St Mary's Guildhall

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St Mary's Guildhall
St Marys Hall -Coventry -8o08.jpg
The entrance to St Mary's Hall on Bailey Lane
Alternative names St Mary's Hall
General information
Architectural style Medieval
Address Bayley Lane
Town or city Coventry
Country United Kingdom
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Owner Coventry City Council
Website
www.stmarysguildhall.co.uk

St. Mary's Hall is a guildhall built in Coventry, Warwickshire, England, first built 1340–42 and much altered and extended c. 1392–1430, The building has a vaulted undercroft which is currently a restaurant.[1]

History

The archway entrance to the guildhall in 1810
The entrance now

The guildhall served as the combined headquarters of the united guilds of the Holy Trinity, St. Mary, St. John the Baptist and St. Katherine. Following the suppression of guilds in 1547, for a time it served as the city's armoury and (until 1822) its treasury,[2] as well as the headquarters for administration for the city council until the Council House was opened in 1920.

In November 1569, following the Catholic Rising of the North, Mary Queen of Scots was rushed south from Tutbury Castle to Coventry.[3][4] Elizabeth I sent a letter, instructing the people of Coventry to look after Mary.[5] She suggested that Mary be held somewhere secure such as Coventry Castle. However, by that time it was too decayed and Mary was instead first held at the Bull Inn, Smithford Street before being moved to the Mayoress's Parlour in St. Mary's. Following the defeat of the rebels, Mary was once more sent north to Chatsworth in May 1570.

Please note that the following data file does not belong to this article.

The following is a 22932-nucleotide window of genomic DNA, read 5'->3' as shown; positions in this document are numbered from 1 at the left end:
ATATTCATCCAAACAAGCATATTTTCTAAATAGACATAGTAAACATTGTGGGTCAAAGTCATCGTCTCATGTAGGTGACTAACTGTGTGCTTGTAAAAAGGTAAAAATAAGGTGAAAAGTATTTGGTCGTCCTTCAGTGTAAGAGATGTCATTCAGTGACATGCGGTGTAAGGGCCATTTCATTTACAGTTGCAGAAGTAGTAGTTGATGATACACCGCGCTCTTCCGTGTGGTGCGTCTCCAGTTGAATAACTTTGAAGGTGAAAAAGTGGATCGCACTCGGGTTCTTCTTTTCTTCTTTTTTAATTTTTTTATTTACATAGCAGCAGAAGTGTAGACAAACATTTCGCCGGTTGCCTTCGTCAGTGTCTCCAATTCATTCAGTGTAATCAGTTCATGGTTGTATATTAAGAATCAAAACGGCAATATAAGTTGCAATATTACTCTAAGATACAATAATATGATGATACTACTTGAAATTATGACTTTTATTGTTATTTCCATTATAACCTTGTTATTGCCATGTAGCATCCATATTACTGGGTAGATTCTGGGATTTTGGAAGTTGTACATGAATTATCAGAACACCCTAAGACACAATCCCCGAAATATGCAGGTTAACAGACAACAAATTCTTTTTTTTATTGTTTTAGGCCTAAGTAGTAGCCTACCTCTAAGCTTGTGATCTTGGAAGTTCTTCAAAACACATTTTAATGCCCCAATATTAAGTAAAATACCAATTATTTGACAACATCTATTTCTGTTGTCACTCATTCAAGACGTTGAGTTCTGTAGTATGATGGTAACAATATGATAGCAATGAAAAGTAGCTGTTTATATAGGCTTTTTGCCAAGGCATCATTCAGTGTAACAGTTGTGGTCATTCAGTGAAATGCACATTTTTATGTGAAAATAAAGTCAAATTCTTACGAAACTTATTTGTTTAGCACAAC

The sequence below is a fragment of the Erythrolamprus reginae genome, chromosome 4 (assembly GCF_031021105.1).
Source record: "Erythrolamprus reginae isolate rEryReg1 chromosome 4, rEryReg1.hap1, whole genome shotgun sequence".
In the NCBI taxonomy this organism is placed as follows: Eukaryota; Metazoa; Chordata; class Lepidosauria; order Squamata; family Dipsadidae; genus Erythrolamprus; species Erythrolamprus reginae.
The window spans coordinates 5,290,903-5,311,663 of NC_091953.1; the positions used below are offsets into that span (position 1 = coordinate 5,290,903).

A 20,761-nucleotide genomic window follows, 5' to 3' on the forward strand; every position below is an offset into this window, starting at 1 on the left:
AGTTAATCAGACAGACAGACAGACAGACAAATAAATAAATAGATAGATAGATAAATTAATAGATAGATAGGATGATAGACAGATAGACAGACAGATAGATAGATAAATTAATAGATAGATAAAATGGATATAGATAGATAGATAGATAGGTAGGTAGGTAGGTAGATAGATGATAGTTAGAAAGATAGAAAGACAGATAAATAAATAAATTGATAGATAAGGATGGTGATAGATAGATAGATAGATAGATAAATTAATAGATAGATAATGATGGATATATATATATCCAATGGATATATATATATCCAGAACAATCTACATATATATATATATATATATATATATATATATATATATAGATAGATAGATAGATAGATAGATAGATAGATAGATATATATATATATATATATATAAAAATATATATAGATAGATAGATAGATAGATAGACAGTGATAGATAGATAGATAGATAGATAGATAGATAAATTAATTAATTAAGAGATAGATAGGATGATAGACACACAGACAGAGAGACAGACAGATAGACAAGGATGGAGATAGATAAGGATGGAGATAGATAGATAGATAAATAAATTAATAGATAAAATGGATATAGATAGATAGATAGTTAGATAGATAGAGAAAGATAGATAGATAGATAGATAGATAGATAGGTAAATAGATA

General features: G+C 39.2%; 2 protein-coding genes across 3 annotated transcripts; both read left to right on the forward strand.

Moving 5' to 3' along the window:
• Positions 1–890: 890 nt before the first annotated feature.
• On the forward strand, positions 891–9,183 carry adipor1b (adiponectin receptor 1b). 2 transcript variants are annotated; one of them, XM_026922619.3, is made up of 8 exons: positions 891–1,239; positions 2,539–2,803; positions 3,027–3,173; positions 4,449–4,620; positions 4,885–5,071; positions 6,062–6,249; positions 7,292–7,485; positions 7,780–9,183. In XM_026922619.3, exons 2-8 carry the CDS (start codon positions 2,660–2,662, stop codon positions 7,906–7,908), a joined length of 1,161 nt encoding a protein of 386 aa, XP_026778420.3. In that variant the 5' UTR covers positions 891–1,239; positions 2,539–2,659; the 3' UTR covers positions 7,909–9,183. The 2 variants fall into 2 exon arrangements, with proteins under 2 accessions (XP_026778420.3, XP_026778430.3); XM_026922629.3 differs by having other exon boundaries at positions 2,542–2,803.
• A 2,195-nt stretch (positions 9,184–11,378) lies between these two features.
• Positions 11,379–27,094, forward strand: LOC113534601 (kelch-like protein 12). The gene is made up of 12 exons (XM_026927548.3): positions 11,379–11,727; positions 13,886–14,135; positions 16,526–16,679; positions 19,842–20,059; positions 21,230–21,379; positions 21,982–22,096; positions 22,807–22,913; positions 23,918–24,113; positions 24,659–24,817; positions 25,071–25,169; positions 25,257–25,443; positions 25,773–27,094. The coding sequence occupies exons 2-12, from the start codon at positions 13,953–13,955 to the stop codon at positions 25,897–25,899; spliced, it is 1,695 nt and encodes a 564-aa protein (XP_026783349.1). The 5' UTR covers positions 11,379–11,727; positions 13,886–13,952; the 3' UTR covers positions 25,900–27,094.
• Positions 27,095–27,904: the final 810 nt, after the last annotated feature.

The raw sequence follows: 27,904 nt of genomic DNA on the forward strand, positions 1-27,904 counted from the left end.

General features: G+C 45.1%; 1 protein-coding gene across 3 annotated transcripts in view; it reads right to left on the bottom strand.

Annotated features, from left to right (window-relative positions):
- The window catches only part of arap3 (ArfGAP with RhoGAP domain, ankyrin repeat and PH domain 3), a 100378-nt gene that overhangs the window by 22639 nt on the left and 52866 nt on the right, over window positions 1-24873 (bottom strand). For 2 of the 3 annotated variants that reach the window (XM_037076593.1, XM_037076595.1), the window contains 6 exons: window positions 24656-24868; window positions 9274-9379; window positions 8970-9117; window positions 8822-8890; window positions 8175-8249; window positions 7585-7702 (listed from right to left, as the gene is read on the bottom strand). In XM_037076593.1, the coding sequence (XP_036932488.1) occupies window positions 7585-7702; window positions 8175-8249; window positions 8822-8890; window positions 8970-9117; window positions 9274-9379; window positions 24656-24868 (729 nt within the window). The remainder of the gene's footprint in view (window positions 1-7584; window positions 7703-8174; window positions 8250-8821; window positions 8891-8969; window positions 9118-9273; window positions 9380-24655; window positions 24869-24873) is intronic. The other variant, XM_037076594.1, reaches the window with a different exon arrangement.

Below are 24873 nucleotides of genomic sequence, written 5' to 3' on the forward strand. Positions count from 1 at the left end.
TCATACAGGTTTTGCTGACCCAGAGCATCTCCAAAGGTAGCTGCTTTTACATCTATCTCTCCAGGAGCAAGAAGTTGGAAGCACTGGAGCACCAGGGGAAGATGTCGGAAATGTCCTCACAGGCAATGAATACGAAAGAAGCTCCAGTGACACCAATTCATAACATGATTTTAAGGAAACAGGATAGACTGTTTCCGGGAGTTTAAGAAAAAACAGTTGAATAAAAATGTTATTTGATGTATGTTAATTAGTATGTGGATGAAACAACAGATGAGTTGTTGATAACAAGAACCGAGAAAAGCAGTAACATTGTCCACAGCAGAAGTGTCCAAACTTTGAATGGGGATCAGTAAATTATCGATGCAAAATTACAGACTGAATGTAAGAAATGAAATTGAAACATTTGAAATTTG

George Eld, mayor of Coventry (1834–5) was an antiquarian who encouraged appreciation of Coventry's ancient buildings. He initiated the restoration of the fourteenth-century interior of the mayoress's parlour.[6]

In 1861, the artist David Gee painted The Godiva Procession Leaving St. Mary's Hall, which is now on display in the Herbert Art Gallery and Museum, Coventry.[7]

Restoration work by the council received the approval of the committee of the Coventry City Guild in 1930. Improvements had included the repair of the door at the north entrance to the crypt and providing glass and grilles in the windows of the fore crypt. Outside the crumbling exterior stonework was stabilized.[8]

See also

References

  1. http://www.stmarysguildhall.co.uk
  2. Fox (1957), pp. 96, 101, 175.
  3. Marie Stuart Society Mary, Queen of Scots: England
  4. "Step inside Coventry's Guildhall". BBC Coventry and Warwickshire. BBC. 19 October 2009. Retrieved 16 October 2012.<templatestyles src="Module:Citation/CS1/styles.css"></templatestyles>
  5. http://www.coventry.gov.uk: St. Mary's Guildhall Historical highlights: Did you know
  6. Joanne Potier, ‘Eld, George (1791–1862)’, Oxford Dictionary of National Biography, Oxford University Press, 2004
  7. Reader offers: Coventry Telegraph 26 November 2001
  8. The Times, News in Brief, 16 April 1930